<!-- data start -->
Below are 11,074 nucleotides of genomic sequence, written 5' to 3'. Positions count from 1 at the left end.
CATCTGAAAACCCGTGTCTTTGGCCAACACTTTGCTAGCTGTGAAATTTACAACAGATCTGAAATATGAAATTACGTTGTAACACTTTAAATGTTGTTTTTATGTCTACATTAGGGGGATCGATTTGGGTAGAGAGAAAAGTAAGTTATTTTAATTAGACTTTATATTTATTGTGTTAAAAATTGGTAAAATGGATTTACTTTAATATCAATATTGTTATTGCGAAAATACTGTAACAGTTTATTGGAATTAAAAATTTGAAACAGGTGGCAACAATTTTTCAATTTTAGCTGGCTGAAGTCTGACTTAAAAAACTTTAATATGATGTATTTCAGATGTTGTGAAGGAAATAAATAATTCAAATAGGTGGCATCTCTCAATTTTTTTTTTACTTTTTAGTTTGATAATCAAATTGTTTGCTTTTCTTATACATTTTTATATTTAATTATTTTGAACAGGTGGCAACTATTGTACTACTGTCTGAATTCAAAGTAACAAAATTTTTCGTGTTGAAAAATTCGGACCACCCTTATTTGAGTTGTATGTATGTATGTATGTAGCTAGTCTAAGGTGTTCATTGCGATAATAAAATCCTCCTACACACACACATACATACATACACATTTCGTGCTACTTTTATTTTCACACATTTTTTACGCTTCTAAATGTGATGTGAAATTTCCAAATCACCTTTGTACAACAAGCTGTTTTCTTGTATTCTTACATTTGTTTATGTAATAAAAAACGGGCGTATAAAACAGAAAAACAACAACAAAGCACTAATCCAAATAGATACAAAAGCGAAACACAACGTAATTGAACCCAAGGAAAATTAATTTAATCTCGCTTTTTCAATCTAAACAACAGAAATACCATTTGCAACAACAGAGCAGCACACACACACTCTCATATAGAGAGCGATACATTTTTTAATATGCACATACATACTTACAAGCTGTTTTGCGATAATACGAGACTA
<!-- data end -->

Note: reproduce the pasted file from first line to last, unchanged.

Below are 11,074 nucleotides of genomic sequence, written 5' to 3'. Positions count from 1 at the left end.
CATCTGAAAACCCGTGTCTTTGGCCAACACTTTGCTAGCTGTGAAATTTACAACAGATCTGAAATATGAAATTACGTTGTAACACTTTAAATGTTGTTTTTATGTCTACATTAGGGGGATCGATTTGGGTAGAGAGAAAAGTAAGTTATTTTAATTAGACTTTATATTTATTGTGTTAAAAATTGGTAAAATGGATTTACTTTAATATCAATATTGTTATTGCGAAAATACTGTAACAGTTTATTGGAATTAAAAATTTGAAACAGGTGGCAACAATTTTTCAATTTTAGCTGGCTGAAGTCTGACTTAAAAAACTTTAATATGATGTATTTCAGATGTTGTGAAGGAAATAAATAATTCAAATAGGTGGCATCTCTCAATTTTTTTTTTACTTTTTAGTTTGATAATCAAATTGTTTGCTTTTCTTATACATTTTTATATTTAATTATTTTGAACAGGTGGCAACTATTGTACTACTGTCTGAATTCAAAGTAACAAAATTTTTCGTGTTGAAAAATTCGGACCACCCTTATTTGAGTTGTATGTATGTATGTATGTAGCTAGTCTAAGGTGTTCATTGCGATAATAAAATCCTCCTACACACACACATACATACATACACATTTCGTGCTACTTTTATTTTCACACATTTTTTACGCTTCTAAATGTGATGTGAAATTTCCAAATCACCTTTGTACAACAAGCTGTTTTCTTGTATTCTTACATTTGTTTATGTAATAAAAAACGGGCGTATAAAACAGAAAAACAACAACAAAGCACTAATCCAAATAGATACAAAAGCGAAACACAACGTAATTGAACCCAAGGAAAATTAATTTAATCTCGCTTTTTCAATCTAAACAACAGAAATACCATTTGCAACAACAGAGCAGCACACACACACTCTCATATAGAGAGCGATACATTTTTTAATATGCACATACATACTTACAAGCTGTTTTGCGATAATACGAGACTA